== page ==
Alphonse Mucha was one of the most influential artists of the Art Nouveau Movement. Originally from Czechoslovakia, his career blossomed in 1890s Paris with a series of thrillingly decorative posters of the famous actress Sarah Bernhardt. He became known for images of beautiful women in flowing robes, surrounded by snaking lines and sinuous flower arrangements. Having cemented his international reputation at the Paris Universal Exhibition of 1900, he enjoyed great success in America and also taught at the Art Institute of Chicago. Alongside posters, he designed theatre sets, furniture, jewelry and advertisements – all in his distinctive ‘Mucha’ style. Despite these triumphs, he longed to be recognized for his non-commercial work. The grandest of which was a vast cycle of paintings called the Slav Epic, commissioned by a Chicago industrialist. Sadly, he fell from fashion with the rise of Modernism, only to be ‘rediscovered’ in the late-twentieth century.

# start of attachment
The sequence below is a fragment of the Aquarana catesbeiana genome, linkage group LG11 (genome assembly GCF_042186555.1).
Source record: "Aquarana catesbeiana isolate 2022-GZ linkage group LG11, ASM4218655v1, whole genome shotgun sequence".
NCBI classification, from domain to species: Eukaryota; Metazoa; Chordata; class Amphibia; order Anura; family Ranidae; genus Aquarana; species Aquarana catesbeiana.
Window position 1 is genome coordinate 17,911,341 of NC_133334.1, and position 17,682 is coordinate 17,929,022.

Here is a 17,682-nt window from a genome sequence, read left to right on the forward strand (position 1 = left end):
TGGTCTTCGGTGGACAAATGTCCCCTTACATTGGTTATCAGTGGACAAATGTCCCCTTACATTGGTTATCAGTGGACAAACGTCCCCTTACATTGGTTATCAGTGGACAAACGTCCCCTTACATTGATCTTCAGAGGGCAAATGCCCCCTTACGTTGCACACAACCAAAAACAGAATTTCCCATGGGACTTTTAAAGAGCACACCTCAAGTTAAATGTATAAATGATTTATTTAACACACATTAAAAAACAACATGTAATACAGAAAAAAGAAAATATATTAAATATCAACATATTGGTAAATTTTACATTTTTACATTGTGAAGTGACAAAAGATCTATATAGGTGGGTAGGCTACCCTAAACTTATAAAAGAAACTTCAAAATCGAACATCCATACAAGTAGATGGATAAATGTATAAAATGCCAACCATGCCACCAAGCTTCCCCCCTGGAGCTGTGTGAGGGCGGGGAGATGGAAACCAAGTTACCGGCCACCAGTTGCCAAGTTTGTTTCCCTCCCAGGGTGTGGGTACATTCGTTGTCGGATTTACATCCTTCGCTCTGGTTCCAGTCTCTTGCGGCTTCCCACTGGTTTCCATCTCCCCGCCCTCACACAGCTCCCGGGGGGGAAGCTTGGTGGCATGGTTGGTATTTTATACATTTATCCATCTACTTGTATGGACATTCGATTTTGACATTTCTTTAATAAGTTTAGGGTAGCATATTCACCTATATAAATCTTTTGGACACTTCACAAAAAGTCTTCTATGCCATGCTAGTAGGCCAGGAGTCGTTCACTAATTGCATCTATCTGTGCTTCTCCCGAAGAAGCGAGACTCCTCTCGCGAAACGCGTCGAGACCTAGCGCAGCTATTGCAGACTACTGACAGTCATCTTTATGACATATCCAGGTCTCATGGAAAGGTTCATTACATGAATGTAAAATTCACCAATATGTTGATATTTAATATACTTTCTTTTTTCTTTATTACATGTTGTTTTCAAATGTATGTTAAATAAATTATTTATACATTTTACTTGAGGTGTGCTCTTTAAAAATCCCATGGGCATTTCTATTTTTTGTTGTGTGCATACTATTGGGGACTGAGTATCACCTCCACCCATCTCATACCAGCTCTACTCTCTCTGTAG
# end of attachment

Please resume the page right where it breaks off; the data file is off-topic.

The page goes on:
The Week Ahead: July 13
Let us curate your week with this set of daily suggestions for what to enjoy on our platform and on your Meural Canvas.
Was Nadar His Time’s “Most Interesting Man in the World”?
Gaspard-Félix Tournachon, also known as Nadar (more on that later), wasn’t a Renaissance man, per se. But in his 90 years (1…
5 Things to Know About Rockwell’s Favorite Artist
We can count on the fact that art history’s biggest names were also some of the most talented of their time. The opposite is…